I don't care how much more expensive it is in the Northeast as compared to here in FL, after all, my children are priceless to me.
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Old 12-29-2007, 08:12 PM
LM1
 
Location: NEFL/Chi, IL
833 posts, read 756,143 times
Reputation: 344
Yeah, my significant other and I are seriously contemplating having children, but neither of us will consider- even for a split second- having them educated in FL. We've already scoped out the Chicagoland private schools where we wish for them to attend and have started funding the investment accounts to make it happen. Our careers transfer easily, so our present FL property will have to become a vacation rental, or something... I don't care how warm it is here in December, there is no way in hell I'm going to hamstring my kids for the rest of their lives by resigning their most formative, critical years to a grossly inferior system. They'll just have to learn how to wear a damn scarf and gloves in the winter while dad bites his lip and pays the higher taxes. The trade-off totally isn't worth it.

I would just as soon allow my children to to swim in a septic tank as I would allow them to attend Florida public schools.

Last edited by LM1; 12-29-2007 at 08:21 PM..
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Old 12-29-2007, 08:23 PM
 
Location: The Conterminous United States
22,553 posts, read 47,241,467 times
Reputation: 13382
Oh, no, no, no.

In Massachusetts, I tested in the 6th grade for first year college, compared to the rest of the country.

I was a foster kid, and moved 15 times in my freshmen year. Still, I am light-years away from my Southern counterparts.

My daughter was in Florida Kindergarten for six weeks. The teacher couldn't even teach the kids. She had half a class of kids that couldn't speak English and two kids that were such discipline problems that they consistently ended up in the Prinicipal's office. And we were in a NICE area.

We went up to Tennessee, by hook or by crook, but I am here to tell you, if you're kids are in Northeast schools, keep them there. They will thank you for it.

If I could afford to go back home, I would do it in a heartbeat.

You have twelve years invested in your company, but you want to relocate? Is it a transfer? Just some day-dreaming?

Have a cocktail and go to sleep. Spring will come soon enough.
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Old 12-29-2007, 08:36 PM
LM1
 
Location: NEFL/Chi, IL
833 posts, read 756,143 times
Reputation: 344
I think this discussion really begs the question- ' Are Florida Schools *really* as bad as their detractors make them out to be?"

To people educated in similarly crappy systems and just don't know any better or to people who themselves don't value education much, then answer is no- FL schools probably aren't quite that bad. To people who have exposure to genuinely superior systems of primary education, the answer is yes, Florida really, really is that bad when it comes to early education.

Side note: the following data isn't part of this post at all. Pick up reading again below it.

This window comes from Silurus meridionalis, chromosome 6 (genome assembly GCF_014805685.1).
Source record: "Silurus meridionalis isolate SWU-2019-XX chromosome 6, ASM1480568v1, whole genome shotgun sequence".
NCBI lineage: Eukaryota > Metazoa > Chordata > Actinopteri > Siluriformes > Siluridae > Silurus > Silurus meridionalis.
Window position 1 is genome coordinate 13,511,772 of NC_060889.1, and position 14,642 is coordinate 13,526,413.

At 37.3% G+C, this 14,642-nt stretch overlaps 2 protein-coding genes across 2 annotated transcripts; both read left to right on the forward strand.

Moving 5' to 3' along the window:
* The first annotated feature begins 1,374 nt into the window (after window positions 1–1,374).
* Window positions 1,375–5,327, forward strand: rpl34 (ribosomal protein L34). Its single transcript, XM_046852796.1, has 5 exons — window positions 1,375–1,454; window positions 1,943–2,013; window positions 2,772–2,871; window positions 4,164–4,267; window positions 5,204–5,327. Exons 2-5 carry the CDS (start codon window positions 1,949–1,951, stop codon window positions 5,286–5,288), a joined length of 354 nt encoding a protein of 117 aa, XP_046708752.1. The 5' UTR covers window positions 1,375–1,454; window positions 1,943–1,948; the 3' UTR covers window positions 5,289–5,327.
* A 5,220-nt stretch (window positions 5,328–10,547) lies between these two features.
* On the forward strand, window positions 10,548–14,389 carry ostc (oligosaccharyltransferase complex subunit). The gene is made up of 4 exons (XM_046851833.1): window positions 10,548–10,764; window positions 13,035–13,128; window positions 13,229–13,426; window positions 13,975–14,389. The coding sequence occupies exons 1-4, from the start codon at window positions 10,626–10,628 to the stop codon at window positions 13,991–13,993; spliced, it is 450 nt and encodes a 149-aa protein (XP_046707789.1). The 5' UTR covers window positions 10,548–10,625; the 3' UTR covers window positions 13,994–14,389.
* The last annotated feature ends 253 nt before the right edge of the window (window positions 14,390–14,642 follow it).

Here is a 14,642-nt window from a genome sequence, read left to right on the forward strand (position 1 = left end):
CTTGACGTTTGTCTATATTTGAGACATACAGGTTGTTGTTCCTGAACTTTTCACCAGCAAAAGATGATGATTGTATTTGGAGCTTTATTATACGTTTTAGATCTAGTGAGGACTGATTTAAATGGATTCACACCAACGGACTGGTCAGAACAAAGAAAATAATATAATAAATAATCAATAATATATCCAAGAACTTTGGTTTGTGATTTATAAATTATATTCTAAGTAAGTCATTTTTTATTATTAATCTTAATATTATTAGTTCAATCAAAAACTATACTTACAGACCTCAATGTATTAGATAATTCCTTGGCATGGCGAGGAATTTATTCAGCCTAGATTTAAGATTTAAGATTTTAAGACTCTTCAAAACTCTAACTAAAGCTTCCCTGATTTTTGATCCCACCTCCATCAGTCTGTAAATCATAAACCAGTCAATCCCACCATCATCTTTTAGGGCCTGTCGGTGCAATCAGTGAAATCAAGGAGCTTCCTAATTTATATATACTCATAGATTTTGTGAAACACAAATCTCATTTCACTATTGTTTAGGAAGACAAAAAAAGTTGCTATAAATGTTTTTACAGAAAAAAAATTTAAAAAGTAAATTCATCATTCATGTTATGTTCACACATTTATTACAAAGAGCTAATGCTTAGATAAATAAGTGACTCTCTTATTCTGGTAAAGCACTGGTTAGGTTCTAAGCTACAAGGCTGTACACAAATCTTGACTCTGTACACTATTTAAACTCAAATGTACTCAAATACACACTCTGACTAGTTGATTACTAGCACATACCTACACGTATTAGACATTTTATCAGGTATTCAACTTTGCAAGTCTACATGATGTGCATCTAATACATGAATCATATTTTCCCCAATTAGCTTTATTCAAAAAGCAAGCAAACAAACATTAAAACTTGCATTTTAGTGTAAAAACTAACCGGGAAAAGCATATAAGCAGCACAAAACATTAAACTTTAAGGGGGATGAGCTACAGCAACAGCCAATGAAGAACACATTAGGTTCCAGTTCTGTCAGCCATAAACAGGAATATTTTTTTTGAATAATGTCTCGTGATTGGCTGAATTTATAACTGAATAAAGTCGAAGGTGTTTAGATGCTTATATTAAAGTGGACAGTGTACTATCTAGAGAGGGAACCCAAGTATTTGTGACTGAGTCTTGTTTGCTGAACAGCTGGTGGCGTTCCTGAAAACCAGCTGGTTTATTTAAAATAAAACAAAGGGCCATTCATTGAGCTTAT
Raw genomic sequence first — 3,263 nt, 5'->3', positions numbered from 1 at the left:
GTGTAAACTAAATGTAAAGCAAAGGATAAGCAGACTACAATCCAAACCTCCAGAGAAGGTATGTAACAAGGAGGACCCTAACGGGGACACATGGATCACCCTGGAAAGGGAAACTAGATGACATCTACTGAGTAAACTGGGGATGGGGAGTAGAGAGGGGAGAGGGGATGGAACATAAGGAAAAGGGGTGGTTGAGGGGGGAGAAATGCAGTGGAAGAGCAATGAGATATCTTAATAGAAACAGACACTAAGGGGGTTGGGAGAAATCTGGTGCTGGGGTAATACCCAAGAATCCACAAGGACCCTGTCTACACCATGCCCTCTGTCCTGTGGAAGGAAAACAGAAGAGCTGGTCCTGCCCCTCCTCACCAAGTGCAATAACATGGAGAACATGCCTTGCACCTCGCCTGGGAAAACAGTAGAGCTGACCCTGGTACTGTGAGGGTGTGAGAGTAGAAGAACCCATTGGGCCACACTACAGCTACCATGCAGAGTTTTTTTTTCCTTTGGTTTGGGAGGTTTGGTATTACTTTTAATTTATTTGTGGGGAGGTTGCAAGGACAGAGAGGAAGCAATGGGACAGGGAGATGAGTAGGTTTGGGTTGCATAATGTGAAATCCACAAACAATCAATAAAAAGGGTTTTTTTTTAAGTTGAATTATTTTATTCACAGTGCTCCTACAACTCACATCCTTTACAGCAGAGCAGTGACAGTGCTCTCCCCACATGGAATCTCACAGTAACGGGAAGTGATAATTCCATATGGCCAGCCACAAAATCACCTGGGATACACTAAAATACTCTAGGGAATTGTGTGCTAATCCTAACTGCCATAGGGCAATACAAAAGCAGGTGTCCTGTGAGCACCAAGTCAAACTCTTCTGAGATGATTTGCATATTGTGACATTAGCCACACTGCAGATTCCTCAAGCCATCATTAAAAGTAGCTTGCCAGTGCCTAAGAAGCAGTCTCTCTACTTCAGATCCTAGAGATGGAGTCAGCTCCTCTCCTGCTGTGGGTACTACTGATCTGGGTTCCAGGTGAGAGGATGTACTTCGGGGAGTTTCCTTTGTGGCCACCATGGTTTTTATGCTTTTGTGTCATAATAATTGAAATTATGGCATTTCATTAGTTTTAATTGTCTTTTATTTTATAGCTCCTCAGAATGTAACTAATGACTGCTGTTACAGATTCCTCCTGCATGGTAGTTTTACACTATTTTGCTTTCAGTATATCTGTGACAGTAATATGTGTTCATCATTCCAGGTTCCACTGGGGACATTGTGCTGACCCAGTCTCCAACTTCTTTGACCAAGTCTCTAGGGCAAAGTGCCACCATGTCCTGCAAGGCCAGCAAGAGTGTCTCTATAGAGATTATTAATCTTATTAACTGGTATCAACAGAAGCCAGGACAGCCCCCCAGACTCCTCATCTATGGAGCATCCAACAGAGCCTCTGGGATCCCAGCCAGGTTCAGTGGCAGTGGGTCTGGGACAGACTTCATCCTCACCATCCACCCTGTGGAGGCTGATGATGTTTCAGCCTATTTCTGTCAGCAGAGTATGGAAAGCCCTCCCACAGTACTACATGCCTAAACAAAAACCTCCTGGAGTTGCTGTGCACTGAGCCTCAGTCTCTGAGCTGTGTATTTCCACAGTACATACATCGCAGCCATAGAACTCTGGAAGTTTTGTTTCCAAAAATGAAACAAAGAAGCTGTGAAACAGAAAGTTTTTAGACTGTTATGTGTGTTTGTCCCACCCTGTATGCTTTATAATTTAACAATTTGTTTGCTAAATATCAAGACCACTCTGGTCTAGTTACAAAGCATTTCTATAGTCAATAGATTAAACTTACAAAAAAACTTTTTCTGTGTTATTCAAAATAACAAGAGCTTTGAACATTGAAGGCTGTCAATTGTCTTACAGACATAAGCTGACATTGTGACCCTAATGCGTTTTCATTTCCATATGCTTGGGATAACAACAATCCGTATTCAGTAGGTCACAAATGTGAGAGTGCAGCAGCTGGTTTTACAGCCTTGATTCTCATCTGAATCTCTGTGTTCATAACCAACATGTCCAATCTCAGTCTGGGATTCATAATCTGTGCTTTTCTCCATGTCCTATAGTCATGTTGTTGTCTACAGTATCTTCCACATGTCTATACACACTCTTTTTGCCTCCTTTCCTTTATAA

The saddest part is, the kids in the Northeast or Minnesota aren't genetically smarter than the kids in Florida. Some of the brightest, sharpest, most situationally incisive people I've ever known are my dear old 'FL Native' buddies... and ya know where they are in life? One is working as a forklift operator, one is working for an insurance company, one is working for the city and the great "success" of the bunch is managing a hotel.

These are people who- had they been exposed to a better system of education and a broader, more nuanced spectrum of life- could've unquestionably been top performers. If they came from places that valued education and emphasized it's importance, there's no doubt they would've been doctors, lawyers, investors or whatever. But they didn't. They were born in, educated in, and will likely die in Florida. Had they experienced the educational opportunities I was able to enjoy elsewhere, they would've been totally different people. But they didn't.
They are what they've become because that's the culture here- sometimes, it's a culture I love.. I wouldn't have grown up riding horses and shooting guns as a kid in the Northeast. I did here and I loved every second of it. Still, I'm not going to lie to myself and say that education in FL is anywhere near par with the superior systems of the Northeast or the Upper Midwest. Compared to those places, the entire system is absolutely shameful.
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Old 12-29-2007, 09:01 PM
 
Location: The Conterminous United States
22,553 posts, read 47,241,467 times
Reputation: 13382
And yet, I was born without all the advantages.

However, my Massachusetts grade-school education afforded me to be a newspaper reporter for ten years, the ability to think out-of-the-box, critical thinking, and to stay just one step ahead of the gaping jaws of economic demise.

It hasn't been easy, but I wasn't educated in Florida schools and that has been to my advantage.

Stay in Long Island.